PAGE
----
I plan to get a long run in tomorrow, Sunday, before I head off to my writing retreat on Monday and (probably) another week of fitting in the bare minimum before getting back to some more serious training. It’s a good thing I’ve given myself a year to shave an hour off of my average marathon time!
How was your week in training? I hope you had sunshine, but even if you didn’t, I hope you got out and did it!
A few days ago, there was a terrific article in USA Today about travel running: running as a way to see the sights when you’re on vacation. You might think that what Bill and I did as we quested to run a marathon on every continent was the kind of travel running referenced in the article. Actually, while the marathon routes we chose did take us through some pretty spectacular places (the Weskus National Park, Old Panama City, the Mudgee Vineyards), “travel running” is something different altogether.
I didn’t write about it much in Second Wind, but Bill and I do quite a bit of travel running in addition to our racing when we travel. We’ve run through the Saguaro National Park in Arizona, for example. We chose a route that might take us past memorable land marks and then we went for it at a leisurely pace. When we run for sight-seeing, we always take water along–and a couple of granola bars. We walk when we feel inclined. We stop to read signs and take pictures. And we cover a lot of ground in a fraction of the time we could if we were walking or even taking taxis. We’ve done this in Australia on the Great Ocean Walk. We’ve also done it at the Grand Canyon (11 miles along the South Rim of the Canyon), at the Organ Pipe National Monument, in the Joshua Tree National Park, on the circuit of monuments in Washington DC (Jefferson, Lincoln, etc.), on parts of the trail along the W in Torres del Paine, Chile, along the greenways in Tokyo, through downtown Sao Paulo, Brazil into Ibirapuera Park, atop the Sea Wall in Vancouver, BC, and so on…. It’s fun.
What are your favorite travel running routes? Which routes take you on a quick sight-seeing tour and give you the flavor of a place? It’s long been a dream of ours to travel with a handful of other runners to do spontaneous runs of the marathon distance or longer along trails and through the national parks of the world. Where do you dream about running?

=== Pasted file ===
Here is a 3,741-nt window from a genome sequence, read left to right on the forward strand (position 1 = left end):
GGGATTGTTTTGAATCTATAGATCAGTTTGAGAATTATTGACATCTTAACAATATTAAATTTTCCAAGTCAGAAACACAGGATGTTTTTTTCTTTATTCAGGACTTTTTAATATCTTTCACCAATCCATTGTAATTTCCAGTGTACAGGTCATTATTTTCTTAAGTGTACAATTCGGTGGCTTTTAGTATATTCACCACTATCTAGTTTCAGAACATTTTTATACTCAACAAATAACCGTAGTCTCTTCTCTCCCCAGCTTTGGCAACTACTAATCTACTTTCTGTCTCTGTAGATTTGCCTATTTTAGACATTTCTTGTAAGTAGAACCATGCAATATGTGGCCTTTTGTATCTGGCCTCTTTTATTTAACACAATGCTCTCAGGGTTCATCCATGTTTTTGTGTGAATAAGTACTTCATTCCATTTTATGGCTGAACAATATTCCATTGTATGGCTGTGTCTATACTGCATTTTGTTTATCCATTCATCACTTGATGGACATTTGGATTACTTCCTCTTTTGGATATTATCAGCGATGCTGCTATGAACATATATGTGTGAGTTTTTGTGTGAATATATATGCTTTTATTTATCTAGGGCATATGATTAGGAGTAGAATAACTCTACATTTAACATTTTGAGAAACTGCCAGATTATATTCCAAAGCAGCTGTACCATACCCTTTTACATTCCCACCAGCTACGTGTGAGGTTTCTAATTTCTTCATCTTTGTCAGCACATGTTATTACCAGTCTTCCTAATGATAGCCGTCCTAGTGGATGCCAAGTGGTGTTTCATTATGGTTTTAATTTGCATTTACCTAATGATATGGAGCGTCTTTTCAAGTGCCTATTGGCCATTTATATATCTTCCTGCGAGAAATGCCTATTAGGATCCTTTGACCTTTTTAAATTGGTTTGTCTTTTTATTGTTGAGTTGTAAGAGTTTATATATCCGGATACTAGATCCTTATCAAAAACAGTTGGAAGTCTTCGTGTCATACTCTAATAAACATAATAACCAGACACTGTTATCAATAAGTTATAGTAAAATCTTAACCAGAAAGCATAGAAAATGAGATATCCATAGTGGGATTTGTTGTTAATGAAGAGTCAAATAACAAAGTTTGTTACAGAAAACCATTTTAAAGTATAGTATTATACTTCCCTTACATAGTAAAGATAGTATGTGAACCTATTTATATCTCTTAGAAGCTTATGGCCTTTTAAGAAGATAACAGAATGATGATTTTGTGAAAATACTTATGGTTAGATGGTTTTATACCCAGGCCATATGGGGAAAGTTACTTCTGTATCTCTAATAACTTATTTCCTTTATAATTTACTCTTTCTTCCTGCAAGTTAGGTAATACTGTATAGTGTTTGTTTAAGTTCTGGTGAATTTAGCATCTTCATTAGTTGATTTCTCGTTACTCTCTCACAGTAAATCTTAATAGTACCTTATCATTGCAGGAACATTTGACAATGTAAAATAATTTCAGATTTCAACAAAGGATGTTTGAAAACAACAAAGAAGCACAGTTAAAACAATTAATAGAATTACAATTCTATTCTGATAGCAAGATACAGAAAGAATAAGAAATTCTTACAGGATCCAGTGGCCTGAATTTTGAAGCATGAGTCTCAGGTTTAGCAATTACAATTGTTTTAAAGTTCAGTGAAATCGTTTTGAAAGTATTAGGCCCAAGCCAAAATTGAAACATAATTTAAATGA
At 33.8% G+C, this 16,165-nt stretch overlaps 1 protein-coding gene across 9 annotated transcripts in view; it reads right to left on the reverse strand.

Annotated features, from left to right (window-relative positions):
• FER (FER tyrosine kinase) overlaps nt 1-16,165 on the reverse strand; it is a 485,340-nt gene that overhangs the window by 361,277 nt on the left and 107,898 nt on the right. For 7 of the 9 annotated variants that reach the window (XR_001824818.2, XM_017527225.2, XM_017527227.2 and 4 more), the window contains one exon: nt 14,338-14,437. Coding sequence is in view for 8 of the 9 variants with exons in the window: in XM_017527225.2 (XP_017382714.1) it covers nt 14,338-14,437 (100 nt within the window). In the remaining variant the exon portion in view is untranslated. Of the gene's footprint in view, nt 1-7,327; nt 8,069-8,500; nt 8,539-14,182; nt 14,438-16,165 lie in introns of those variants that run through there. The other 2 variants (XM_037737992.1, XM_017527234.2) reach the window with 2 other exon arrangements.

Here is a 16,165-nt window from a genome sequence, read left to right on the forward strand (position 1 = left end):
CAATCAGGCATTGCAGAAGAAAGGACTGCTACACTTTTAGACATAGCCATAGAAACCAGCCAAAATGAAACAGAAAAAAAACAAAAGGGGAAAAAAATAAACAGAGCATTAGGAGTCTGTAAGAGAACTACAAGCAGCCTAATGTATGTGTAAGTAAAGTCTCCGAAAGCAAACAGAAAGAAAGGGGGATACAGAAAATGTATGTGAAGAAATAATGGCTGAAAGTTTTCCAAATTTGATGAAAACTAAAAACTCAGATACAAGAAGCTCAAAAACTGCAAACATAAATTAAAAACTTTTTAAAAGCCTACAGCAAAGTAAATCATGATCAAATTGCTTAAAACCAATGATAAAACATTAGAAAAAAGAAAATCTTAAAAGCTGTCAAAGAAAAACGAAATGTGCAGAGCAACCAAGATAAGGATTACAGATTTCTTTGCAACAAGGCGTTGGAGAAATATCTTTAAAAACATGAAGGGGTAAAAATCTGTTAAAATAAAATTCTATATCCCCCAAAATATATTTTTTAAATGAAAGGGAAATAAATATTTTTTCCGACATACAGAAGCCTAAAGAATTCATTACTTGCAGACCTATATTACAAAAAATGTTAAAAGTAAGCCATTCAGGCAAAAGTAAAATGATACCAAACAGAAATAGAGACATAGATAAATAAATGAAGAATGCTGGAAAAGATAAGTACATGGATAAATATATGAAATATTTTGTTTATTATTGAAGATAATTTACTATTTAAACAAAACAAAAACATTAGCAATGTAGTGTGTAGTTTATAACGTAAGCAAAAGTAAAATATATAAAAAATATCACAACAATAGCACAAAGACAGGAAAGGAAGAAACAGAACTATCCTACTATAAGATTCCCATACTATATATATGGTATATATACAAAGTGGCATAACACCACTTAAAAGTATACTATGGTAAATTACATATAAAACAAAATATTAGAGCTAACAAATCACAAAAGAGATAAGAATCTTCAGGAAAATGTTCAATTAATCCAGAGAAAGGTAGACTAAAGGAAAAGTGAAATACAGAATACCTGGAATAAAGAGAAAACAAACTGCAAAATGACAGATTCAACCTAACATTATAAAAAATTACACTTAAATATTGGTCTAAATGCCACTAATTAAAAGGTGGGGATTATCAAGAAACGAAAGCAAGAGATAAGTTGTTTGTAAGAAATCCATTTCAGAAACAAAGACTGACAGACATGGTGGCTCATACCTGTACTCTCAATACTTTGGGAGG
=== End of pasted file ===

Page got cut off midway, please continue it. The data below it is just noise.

I’m still a little under the weather, but limping along this week. This time of year is always a little hard (see my recent Psychology Today post on Running Away from the Holiday Blues) with the holidays and weather and the short days, but throwing this cold in the mix has worn me out. Seems like a cold is all it is, though, so… Rest and wait.
In the meantime, I’ve had plenty of time at my computer to work on various projects:
My new book, Beyond Belief: The Secret Lives of Women in Extreme Religion will be out in April. Susan and I got our “first pages” last week and I used my down time Monday to finish proofreading the draft.
NaNoWriMo is over and I enjoyed every minute of it. I spent some of my tea-sipping days this week reading through the round robin novels my writer friends and I created last month. Check out TAKE ONE and TAKE TWO of No Rest For the Wicked. They are deliciously hilarious.
I’ve also had the chance to do some additional brainstorming and scheming with my friends Carol Frazey and Rose Sporty Diva Coates. We’re cooking up some workshops and races to offer in 2013. Check out Running 4 Our Lives for more information and stay tuned.
And last, but not least, I’ve spearheaded my next writing/editing project, an anthology of women writing about how their writing has changed their sense of who they are. (Check out camiostman.net for details or to learn how to submit something.)
So, even though I’ve been low in energy, it turns out there’s a lot you can do from a sitting position. Who knew?
Even so, I’m hoping my nose will stop running this weekend and my legs will get back to it. Thanks to all of you who sent me your remedies and cures. I’m sure they helped me cut this bug short!